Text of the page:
By Vittorio Jucker
oes history repeat itself? Steve Bannon, White House "intellectual-in-residence" and Trump Administration chief strategist, strongly believes it does. Bannon takes his cue from historians William Strauss and Neil Howe, who in 1997 published "The Fourth Turning: An American Prophecy What the Cycles of History Tell Us About America's Next Rendezvous with Destiny."
Fervent nationalist Bannon is convinced the U.S. has reached the so-called "Fourth Turning," billed by the authors as the arrival of full-scale economic, political and institutional upheaval. Countering the groundswell, they wrote, would require strong leadership, civic revival and a redrawn sense of collective purpose. To Bannon, "America First" Trump embodies just that purpose and his specific cultural-political mission is to confront the threats posed by Islamic extremism and Chinese expansionism.
The books names previous "Turning Points" as he American Revolution, the Civil War and World War II. The "crisis" stage is perceived as the most dangerous one because it ushers in institutional decay. For Bannon and his ilk, Armageddon is a real prospect unless the U.S. rallies around the new nationalism and its heroic values.
This apocalyptic and Manichean vision is a "Dr. Strangelove" take on the world that strongly resembles the anti-Communist witch-hunts of the 1950s, also fueled by a passionately extremist view of social and political life.
For centuries, historians, social scientists and economists have attempted to find patterns in historical development. These efforts began in the 16th-century with Italians Niccol๒ Machiavelli and Gianbattista Vico, both of whom saw history as a cyclical phenomenon. Philosophers Friedrich Hegel and Karl Marx instead viewed history in a linear, progressive way. Hegel saw history as a process leading to the creation of a functional modern state (with the Prussian kingdom as the acme of that process). Marx claimed history was based on class struggle and went through stages. Later, German thinker Max Weber claimed history was the queen of all sciences, but only if it incorporated all social sciences, including economics, economic history, demography and sociology, which he helped found.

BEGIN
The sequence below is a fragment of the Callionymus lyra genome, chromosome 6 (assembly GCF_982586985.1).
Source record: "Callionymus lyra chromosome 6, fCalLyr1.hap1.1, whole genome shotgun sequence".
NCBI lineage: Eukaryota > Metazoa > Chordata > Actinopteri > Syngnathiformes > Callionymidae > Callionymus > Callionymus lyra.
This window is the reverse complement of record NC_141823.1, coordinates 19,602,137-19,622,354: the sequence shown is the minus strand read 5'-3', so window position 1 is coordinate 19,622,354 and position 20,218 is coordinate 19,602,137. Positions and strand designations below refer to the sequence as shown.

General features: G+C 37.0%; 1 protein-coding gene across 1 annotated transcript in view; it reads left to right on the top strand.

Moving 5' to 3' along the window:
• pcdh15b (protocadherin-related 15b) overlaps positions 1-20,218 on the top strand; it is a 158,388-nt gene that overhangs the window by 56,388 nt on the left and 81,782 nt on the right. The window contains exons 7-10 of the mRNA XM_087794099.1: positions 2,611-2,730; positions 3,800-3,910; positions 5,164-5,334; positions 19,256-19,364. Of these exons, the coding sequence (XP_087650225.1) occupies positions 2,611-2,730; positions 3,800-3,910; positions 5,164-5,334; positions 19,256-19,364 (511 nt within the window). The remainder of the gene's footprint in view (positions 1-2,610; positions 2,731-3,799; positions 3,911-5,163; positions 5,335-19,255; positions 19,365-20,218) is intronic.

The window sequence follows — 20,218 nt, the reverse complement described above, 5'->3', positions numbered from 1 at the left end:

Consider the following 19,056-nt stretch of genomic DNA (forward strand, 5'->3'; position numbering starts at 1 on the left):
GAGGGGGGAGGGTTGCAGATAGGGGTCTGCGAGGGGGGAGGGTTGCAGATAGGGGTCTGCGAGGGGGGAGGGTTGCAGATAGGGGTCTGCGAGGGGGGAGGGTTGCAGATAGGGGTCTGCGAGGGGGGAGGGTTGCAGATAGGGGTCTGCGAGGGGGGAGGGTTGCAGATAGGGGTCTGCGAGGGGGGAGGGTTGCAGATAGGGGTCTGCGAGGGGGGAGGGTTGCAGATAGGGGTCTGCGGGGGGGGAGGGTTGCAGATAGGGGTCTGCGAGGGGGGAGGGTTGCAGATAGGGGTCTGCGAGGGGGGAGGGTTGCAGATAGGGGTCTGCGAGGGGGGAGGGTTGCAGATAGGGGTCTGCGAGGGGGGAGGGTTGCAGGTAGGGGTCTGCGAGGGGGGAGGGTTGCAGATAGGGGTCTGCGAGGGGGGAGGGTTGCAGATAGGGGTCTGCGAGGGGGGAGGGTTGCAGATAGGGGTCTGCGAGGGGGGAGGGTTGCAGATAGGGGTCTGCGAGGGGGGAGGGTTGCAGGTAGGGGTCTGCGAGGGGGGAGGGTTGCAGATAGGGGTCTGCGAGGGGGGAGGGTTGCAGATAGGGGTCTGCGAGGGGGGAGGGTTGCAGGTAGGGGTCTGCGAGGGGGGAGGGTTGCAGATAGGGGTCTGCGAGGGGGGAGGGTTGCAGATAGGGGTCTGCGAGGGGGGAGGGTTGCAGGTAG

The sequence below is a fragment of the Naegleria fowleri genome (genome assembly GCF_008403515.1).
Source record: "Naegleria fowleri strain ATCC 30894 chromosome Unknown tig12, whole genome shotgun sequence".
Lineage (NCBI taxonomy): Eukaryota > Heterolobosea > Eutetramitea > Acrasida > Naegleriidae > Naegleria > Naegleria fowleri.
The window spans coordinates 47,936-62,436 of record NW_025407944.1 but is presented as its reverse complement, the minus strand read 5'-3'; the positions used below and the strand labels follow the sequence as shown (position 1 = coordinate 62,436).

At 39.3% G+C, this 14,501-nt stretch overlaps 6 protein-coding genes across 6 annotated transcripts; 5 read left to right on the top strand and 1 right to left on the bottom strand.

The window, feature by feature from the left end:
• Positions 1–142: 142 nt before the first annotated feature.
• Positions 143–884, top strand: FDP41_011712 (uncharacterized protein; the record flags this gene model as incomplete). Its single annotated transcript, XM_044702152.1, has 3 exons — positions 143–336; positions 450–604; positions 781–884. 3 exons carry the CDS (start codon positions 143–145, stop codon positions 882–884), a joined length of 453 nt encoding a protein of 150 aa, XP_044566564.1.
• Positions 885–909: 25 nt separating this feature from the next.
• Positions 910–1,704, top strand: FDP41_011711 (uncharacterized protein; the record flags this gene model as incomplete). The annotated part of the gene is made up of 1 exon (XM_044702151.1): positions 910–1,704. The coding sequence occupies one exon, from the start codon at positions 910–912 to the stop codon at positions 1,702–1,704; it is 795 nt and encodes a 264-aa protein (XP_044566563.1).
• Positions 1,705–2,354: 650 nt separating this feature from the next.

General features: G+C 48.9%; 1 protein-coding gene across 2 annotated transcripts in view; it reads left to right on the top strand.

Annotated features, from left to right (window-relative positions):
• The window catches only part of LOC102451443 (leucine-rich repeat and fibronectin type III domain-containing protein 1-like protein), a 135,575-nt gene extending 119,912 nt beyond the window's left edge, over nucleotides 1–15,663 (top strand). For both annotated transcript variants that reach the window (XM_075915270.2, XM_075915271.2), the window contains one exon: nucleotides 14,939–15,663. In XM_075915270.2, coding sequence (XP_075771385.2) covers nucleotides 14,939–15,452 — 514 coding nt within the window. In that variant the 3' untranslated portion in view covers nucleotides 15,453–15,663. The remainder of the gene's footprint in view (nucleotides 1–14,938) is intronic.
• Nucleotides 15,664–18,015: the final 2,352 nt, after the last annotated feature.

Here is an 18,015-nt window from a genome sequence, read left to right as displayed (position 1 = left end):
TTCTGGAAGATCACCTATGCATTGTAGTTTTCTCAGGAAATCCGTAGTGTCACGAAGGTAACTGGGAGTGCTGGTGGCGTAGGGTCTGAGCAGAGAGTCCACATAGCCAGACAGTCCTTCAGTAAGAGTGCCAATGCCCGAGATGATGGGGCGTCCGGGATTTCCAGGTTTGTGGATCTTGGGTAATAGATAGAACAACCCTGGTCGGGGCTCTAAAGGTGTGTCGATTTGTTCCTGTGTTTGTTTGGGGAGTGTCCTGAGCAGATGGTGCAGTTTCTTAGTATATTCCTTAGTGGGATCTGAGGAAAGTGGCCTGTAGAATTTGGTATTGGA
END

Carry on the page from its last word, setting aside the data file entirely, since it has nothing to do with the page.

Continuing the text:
These theories were further developed by historians of civilization, such as Arnold Toynbee, who argued that the Egyptian, Chinese, Persian and Roman civilizations grew and declined but were interconnected and fed on each other. By studying systems that lasted millennia Toynbee left traces that others could (and eventually would) use. Other historical schools developed from the 1930s onward, such as the French Annales School, founded by Lucien Febvre and Ferdinand Braudel, and later taken up in the U.S. by sociologists Immanuel Wallerstein and Giovanni Arrighi in collaboration with intellectual historian Perry Anderson. Their immensely influential work combined structures with events. They explained otherwise inexplicable historical twists by factoring in climate, physical realities, demography, class structures, trade, and income.
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